Northern Border Extension Project Gets Green Light
The Federal Energy Regulatory Commission last week awarded
Northern Border Pipeline a certificate to build its Project 2000
extension into northern Indiana, which would provide the state's
customers access to Canadian gas supplies for the first time.
The project would extend Northern Border's pipeline from
Manhattan, IL, to North Hayden, IN, where it would interconnect
with Northern Indiana Public Service Co. (NIPSCO), and would
augment compression on two segments of its existing system. It
would raise the design capacity between Ventura, IA, and Harper to
1.48 Bcf/d, and the design capacity between Harper and Manhattan to
When the 34-mile extension is completed, Northern Border's
system will span from the U.S.-Canadian border in Montana to
NIPSCO, a major Midwest LDC which has large industrial load
requirements and annual deliveries in excess of 300 Bcf.
"The benefits of the project include, among others,
the.....demonstration of a market demand, the introduction of
Canadian supplies into the northern Indiana market, the integration
of the Chicago and northern Indiana markets, and opportunities for
existing shippers to enter a new market," FERC said [CP-21].
"This project strategically positions us to move natural gas
east of Chicago, and continues our planned growth into new and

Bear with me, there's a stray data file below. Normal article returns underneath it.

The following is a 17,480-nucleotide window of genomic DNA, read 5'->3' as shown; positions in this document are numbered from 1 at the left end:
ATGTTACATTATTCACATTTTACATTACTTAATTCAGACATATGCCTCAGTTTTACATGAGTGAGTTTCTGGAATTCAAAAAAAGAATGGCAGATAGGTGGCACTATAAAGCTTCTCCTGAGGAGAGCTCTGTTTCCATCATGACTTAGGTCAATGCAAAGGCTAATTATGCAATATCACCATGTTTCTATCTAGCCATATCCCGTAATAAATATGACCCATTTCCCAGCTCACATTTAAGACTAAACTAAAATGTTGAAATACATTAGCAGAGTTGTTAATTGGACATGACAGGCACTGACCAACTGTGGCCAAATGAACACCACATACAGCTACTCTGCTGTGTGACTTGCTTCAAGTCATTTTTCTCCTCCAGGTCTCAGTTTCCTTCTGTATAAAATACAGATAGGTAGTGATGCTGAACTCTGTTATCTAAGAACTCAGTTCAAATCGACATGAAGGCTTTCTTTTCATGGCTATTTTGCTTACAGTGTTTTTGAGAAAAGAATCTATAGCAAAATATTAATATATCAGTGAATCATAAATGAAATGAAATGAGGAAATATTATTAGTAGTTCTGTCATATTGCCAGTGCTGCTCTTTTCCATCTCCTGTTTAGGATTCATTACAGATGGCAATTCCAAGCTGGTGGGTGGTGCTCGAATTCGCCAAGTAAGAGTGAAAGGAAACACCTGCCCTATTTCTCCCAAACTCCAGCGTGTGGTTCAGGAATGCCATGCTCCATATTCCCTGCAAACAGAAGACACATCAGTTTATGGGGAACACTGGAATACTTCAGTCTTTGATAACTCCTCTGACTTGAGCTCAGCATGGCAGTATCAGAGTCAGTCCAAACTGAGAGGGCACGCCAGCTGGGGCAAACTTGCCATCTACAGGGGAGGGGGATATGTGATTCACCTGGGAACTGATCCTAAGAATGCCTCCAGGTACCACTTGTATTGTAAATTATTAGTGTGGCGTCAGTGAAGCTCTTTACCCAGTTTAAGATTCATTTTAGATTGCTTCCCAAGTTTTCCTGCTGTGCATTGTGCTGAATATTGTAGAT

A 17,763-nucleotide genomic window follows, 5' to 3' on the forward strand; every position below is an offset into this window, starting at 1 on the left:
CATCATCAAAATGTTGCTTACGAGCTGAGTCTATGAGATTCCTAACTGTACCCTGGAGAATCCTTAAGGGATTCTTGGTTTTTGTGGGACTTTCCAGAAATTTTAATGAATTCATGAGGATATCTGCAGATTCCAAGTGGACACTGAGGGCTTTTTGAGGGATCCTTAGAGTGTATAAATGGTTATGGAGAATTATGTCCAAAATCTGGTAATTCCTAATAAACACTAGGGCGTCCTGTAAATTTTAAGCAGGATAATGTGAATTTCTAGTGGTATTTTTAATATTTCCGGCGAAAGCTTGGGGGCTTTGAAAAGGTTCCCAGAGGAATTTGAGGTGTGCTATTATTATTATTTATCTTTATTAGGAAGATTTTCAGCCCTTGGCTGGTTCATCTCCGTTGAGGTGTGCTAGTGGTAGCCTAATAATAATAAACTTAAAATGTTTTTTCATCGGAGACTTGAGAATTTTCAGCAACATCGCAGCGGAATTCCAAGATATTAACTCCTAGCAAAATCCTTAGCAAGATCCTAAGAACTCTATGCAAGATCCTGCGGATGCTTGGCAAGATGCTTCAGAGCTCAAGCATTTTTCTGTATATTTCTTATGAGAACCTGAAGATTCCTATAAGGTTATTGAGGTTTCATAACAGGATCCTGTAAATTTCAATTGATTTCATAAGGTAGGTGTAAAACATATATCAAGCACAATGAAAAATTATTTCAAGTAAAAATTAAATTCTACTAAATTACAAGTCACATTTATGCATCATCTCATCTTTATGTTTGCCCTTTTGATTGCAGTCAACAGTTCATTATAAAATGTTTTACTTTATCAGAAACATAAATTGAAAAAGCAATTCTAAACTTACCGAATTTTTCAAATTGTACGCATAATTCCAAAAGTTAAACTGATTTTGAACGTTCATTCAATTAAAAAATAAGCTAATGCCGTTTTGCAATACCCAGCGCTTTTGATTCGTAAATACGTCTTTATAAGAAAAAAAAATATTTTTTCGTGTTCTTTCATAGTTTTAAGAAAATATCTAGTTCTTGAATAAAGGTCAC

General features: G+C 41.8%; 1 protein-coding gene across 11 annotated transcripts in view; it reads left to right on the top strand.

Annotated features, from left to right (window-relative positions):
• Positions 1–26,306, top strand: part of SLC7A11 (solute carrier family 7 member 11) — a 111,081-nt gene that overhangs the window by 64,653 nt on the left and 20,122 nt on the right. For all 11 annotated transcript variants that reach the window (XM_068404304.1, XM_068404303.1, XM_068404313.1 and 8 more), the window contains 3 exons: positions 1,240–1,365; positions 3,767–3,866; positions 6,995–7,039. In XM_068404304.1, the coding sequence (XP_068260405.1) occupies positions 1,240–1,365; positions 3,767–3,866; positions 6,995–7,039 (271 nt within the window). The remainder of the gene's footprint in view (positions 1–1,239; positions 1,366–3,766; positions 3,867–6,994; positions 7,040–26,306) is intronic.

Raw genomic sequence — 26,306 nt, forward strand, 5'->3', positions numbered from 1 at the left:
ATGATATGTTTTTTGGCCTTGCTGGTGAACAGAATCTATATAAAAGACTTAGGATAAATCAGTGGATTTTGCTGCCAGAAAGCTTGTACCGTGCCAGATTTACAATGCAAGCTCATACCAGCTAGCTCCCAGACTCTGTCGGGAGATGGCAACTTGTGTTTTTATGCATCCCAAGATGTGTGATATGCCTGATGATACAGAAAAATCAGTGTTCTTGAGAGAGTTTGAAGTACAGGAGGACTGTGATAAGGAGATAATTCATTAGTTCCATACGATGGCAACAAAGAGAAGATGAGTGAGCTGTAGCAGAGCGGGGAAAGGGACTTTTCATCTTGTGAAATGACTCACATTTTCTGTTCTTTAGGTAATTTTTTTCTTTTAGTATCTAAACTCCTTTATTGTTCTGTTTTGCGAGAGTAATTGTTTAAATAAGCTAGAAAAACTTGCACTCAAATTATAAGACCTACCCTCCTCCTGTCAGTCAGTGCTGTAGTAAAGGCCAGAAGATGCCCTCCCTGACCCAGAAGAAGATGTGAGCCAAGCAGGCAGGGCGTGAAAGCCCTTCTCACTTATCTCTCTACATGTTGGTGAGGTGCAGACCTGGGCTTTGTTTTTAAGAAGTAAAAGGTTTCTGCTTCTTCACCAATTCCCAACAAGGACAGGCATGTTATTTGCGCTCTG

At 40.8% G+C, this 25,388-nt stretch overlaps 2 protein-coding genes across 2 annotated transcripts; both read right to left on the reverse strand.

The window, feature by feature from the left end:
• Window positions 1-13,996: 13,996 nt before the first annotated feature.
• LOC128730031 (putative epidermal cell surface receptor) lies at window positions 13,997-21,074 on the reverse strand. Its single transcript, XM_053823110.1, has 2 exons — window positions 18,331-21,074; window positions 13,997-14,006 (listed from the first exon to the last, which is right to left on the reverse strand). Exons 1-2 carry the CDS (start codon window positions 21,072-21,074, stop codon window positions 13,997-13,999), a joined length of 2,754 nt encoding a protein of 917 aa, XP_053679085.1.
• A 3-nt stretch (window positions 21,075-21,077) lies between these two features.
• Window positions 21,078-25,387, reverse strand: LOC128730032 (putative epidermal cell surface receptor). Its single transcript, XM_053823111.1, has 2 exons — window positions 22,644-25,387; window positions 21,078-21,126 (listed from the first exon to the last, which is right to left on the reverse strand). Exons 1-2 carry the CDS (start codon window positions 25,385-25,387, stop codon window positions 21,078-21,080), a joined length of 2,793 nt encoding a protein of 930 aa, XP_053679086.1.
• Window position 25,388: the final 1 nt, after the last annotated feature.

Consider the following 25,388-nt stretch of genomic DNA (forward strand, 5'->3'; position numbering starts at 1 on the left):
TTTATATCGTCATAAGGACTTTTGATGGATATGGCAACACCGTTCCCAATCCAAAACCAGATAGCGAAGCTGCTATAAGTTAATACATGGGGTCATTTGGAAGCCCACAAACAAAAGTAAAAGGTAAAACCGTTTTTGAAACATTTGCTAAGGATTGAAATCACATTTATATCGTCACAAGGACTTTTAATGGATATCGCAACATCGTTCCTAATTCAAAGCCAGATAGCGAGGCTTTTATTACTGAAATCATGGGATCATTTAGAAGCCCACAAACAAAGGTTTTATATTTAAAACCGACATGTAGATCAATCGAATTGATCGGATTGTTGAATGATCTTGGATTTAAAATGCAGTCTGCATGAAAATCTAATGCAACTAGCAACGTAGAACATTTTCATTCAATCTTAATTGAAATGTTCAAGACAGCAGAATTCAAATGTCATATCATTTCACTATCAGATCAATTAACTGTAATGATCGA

diversified markets, including the growing power generation
markets," said Larry L. DeRoin, chairman of Northern Border
Partners L.P., which owns a 70% interest in the pipeline.
The extension will have a capacity of 544 MMcf/d, and would
serve five shippers under 10-year contracts, including El Paso
Energy Marketing, Bethlehem Steel., NIPSCO, Peoples Energy Services
and Peoples Gas Light and Coke.
Northern Border has twice amended the project, which it filed
with FERC in October 1998. The existing proposal reduces the
diameter of the pipeline from 36 inches to 30 inches and eliminates
some cooling equipment, cutting the cost of the project from $189
million, to $94 million.
Natural Gas Pipeline Co. of America and ANR Pipeline have hotly
contested Northern Border's Project 2000, saying that it didn't
comply with the Commission's policy statement on benefits vs.
Both Natural and ANR insisted Northern Border's existing
shippers would be forced to subsidize part of Project 2000. But the
Commission said "no shipper would be harmed," and, in fact,
system-wide rates would decrease once the costs of the project are
rolled in. Northern Border has more than justified the need for the
project by submitting precedent agreements for all of the new
capacity to be created, it noted.